Black History Profiles
by Brianna Rae
Zora Neale Hurston
A self-possessed woman with infinite curiosity, Zora Neale Hurston was a key figure in the literary movement of the Harlem Renaissance, but also in the fields of anthropology and folklore. Known for saying, “Sometimes, I feel discriminated against, but it does not make me angry. It merely astonishes me. How can anyone deny themselves the pleasure of my company?” Hurston never allowed anyone to define her or deny her her own magic.
Born in Alabama on January 7, 1891 to a Baptist preacher and a school teacher, she grew up in Eatonville, Florida, one of the first incorporated all-Black towns in the United States. Eatonville would later serve as a backdrop and inspiration for Hurston’s work.
As a child, Hurston always had a mind and an ear for listening to and remembering stories, idioms, jokes, expressions, and folklore of the Southern African-American culture, and she used her writing to normalize and preserve the rich and unrepresented culture in which she grew up.
She attended Howard University and was later offered a scholarship to Barnard University, where she earned her B.A. in Anthropology at age 37 and was the only Black student. She continued her studies in the graduate program at Columbia University while traveling extensively throughout the Caribbean and American South, absorbing and documenting the culture.
Hurston moved to New York City in 1925 during the peak of the Harlem Renaissance, where she met Langston Hughes (among many others) and became a published writer of short stories. Her first three novels were published in the 1930s, including her most famous work Their Eyes Were Watching God (1937).
Though her work slipped into obscurity for years and was criticized for its use of the African- American dialect, it resurfaced in the 1970s with the rise of other prominent women of color authors such as Toni Morrison, Alice Walker, and Maya Angelou, all of whom helped to redirect due attention to Hurston’s remarkable work.
She died on January 28, 1960 of hypertensive heart disease and was buried in an unmarked grave. Years later, Alice Walker planted a grave marker where she thought Hurston might be buried and called her “A Genius of the South.” Since, Hurston has been added to the literary canon and is one of the most beloved authors of the 20th century.
Throughout his 50-year career, Amiri Baraka has produced poetry, fiction, essays, drama, and music criticism that has been of defining importance to African-American literature and American culture. Baraka remains one of the most respected, controversial, and widely published writer of his generation, and Maya Angelou called him the world’s greatest living poet.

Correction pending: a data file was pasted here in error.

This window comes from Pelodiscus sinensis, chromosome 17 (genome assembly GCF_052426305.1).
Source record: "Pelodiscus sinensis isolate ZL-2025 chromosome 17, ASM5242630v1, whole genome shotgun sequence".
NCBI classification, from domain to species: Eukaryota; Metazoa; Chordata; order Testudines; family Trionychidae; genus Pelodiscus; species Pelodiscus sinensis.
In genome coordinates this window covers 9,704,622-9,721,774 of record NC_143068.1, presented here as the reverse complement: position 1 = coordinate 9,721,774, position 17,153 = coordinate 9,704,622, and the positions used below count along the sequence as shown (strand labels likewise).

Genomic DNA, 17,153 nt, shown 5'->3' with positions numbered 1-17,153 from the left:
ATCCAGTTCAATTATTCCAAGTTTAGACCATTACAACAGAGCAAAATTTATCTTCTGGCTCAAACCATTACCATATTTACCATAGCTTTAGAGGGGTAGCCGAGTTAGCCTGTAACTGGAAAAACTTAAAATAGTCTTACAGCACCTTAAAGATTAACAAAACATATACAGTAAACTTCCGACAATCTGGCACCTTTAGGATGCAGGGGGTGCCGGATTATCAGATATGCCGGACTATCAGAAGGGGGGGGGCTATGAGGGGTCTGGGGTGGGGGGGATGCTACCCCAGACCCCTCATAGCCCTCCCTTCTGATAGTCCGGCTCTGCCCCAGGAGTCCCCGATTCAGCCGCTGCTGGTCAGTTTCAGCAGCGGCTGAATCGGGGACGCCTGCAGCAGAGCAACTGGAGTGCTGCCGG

Born as Everett LeRoi Jones on October 7, 1934 in New Jersey, Baraka received his B.A. in English from Howard University in 1954. He moved to Greenwich Village and while working in a records warehouse (for his love of Jazz), he wrote poetry and worked as an editor and critic for literary journals.
In 1965, after the assassination of Malcolm X, Baraka and his family moved to Harlem, where he started what became known as the Black Arts Movement, the artistic branch of the Black Power Movement. In his 1965 poem “Black Art,” Baraka expressed, “We want a Black poem / And a Black world,” and increasingly saw poetry as a means of political action against injustice.
Baraka went by LeRoi Jones until 1967 when he changed his name to Imamu Amear Baraka (meaning ‘Spiritual leader,’ ‘Prince,’ and ‘Blessing,’ respectively), and later shortened it to Amiri Baraka. Baraka later distanced himself from Black Nationalism and aligned himself with Marxism and Third- World Liberation movements.
Baraka wrote on a large variety of topics, including Black liberation, white racism, music, literature, and society. Some of his most famous works include Blues People (1963), Dutchman (1964), A Black Mass (1966), Black Music (1968), New Music, New Poetry (1980) and The Music: Reflections on Jazz and Blues (1987).
Baraka received numerous fellowships, awards, and honors from prestigious institutions throughout his career. After his long battle with diabetes, he passed away on January 9, 2014 in Newark, New Jersey.